Poland’s Demographic Demise Proves Kaczyński Wrong
22 November 2022
While Moscow holds its biggest annual military parade, Russia is not achieving meaningful military progress in Ukraine. With a united response from the West, Kyiv can prevail and even regain its territories.
Can Russia win this war?
Jiří Schneider – Visegrad Insight Senior Fellow. A former diplomat, Synodal Curator (Lay Moderator) of The Evangelical Church of The Czech Brethren. He also served as the Czech Ambassador to Israel (1995-1998) and most prominently as the First Deputy Foreign Minister of the Czech Republic (2010-2014).
Russia wages several wars at once. The answer depends on which war you mean and how you define the parameters of victory.
The official Russian version still holds that it does not wage war but ‘a special military operation’ aiming to change the régime in Ukraine. This has not succeeded. Russia failed to prevent being subjected to unprecedented economic sanctions. Russia has been unable to deter NATO countries from supporting Ukraine.
But Russia continues destroying the infrastructure of Ukraine and causing terror and damage to its civilian population. By inflicting human and economic losses on Ukraine in a protracted war of attrition, Russia can make Ukraine’s future troublesome — but it cannot win the war.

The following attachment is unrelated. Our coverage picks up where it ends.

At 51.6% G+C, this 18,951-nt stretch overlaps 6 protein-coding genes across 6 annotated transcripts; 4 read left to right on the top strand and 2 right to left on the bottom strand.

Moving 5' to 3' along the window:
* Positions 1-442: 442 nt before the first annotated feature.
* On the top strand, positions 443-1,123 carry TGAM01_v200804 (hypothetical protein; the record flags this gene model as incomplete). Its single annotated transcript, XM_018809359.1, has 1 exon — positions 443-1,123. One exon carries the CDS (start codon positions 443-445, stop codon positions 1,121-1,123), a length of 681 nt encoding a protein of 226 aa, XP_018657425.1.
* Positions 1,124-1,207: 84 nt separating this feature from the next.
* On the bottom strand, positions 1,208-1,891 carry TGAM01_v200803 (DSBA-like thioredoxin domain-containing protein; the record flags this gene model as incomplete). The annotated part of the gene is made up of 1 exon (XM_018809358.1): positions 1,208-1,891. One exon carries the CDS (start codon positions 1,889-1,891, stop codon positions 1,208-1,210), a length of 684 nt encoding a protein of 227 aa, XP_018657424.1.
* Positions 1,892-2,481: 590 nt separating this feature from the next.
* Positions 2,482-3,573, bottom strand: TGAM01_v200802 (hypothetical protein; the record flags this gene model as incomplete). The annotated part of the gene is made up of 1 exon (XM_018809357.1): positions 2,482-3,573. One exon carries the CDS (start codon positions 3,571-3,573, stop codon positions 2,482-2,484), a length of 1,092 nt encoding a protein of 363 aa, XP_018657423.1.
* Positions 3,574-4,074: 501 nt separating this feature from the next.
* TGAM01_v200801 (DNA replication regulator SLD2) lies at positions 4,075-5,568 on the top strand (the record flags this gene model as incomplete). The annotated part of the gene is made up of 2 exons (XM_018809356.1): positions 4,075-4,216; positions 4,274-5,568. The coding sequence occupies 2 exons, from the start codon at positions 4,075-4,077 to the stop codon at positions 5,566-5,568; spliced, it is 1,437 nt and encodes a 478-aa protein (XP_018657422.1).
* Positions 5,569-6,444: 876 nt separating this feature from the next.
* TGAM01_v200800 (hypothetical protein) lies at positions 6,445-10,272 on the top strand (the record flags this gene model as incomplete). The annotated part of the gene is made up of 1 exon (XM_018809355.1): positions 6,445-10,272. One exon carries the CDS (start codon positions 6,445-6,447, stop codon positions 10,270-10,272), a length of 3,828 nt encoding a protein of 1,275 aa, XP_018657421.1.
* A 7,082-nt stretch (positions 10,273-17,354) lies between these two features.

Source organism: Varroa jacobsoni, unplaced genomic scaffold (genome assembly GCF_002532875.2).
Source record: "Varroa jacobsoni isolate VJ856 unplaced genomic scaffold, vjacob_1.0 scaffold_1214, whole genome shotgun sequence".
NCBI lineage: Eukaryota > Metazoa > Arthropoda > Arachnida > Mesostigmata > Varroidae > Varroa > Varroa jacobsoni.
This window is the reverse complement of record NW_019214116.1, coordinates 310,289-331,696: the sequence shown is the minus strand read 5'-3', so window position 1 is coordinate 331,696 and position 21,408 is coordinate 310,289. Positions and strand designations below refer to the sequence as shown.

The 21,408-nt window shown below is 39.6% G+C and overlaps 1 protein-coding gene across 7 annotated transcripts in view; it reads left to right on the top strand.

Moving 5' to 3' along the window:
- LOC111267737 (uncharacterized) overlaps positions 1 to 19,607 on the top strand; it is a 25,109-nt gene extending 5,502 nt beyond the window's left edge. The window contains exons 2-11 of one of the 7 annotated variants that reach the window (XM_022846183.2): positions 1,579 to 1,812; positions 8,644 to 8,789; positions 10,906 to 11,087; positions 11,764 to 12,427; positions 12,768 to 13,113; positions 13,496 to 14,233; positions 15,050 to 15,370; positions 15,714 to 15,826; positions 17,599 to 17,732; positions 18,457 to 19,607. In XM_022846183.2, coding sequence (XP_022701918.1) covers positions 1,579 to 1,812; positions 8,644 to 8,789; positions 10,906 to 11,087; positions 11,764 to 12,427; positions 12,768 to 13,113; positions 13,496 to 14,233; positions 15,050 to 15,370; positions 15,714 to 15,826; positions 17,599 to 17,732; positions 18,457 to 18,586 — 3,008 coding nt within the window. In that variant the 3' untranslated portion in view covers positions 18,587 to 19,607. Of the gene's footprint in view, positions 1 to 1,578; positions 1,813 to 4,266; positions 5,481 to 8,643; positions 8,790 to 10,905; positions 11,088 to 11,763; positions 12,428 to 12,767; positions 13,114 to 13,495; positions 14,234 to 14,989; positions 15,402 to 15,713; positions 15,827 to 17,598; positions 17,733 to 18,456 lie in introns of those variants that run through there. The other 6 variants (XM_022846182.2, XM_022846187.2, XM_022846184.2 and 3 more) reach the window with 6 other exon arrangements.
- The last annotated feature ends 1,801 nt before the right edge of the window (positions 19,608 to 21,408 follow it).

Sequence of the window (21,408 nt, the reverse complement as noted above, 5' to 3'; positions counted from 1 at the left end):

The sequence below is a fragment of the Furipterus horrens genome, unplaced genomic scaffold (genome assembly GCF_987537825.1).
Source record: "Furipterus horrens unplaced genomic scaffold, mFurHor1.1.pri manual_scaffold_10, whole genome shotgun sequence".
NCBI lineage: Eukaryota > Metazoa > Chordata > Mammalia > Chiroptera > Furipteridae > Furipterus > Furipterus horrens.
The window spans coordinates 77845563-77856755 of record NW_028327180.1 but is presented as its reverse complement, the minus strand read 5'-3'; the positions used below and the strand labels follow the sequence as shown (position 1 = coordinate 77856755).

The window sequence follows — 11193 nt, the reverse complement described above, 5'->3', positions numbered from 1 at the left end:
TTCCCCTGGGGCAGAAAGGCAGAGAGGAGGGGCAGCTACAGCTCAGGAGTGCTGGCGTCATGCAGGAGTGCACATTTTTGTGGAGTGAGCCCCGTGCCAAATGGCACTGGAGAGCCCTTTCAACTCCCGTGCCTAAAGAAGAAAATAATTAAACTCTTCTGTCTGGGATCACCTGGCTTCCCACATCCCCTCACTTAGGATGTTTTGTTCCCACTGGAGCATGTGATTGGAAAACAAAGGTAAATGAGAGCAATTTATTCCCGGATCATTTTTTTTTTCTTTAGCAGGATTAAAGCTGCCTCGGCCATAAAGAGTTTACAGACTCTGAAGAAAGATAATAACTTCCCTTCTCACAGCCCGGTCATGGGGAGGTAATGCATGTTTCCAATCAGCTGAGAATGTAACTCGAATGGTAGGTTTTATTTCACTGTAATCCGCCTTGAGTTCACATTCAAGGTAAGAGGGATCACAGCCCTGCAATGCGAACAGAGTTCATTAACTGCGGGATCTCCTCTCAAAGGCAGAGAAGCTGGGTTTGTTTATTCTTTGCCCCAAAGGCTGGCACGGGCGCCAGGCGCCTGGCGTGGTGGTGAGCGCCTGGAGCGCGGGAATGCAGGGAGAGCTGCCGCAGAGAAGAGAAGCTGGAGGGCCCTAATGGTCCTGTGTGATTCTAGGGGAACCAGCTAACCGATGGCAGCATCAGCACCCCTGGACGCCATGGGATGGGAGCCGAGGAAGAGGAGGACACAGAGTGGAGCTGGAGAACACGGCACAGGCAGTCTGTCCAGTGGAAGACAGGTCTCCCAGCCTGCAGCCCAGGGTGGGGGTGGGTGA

Under these circumstances, it is extremely difficult to imagine that Putin will declare mission accomplished on 9 May and ordered the Russian military to withdraw entirely from the territory of Ukraine.
Oksana Forostyna – Marcin Król Fellow at Visegrad Insight. Co-founder of Yakaboo Publishing, an editor, translator and writer.
It depends. Russia can not end this war, having in mind the vision Russia started the war with — namely occupying Ukraine with minor effort, killing a few ‘nationalists’ and having civilians welcome them as ‘liberators.’
That vision failed. However, it does not matter that Russia can not announce any outcome as a victory.
In 1856, Russia lost the Crimea war. Still, it managed to turn that dramatic defeat into vivid mythology, including the legend of ‘Sevastopol as a city of Russian glory’ (which substantively fuelled the 2014 annexation).
It can ‘market’ the defeat in Ukraine to the Russian public by reframing the war from offensive to defensive while turning Russia into a sort of North Korea. Turning the nartitive into a besieged ‘we’ against a global Western conspiracy.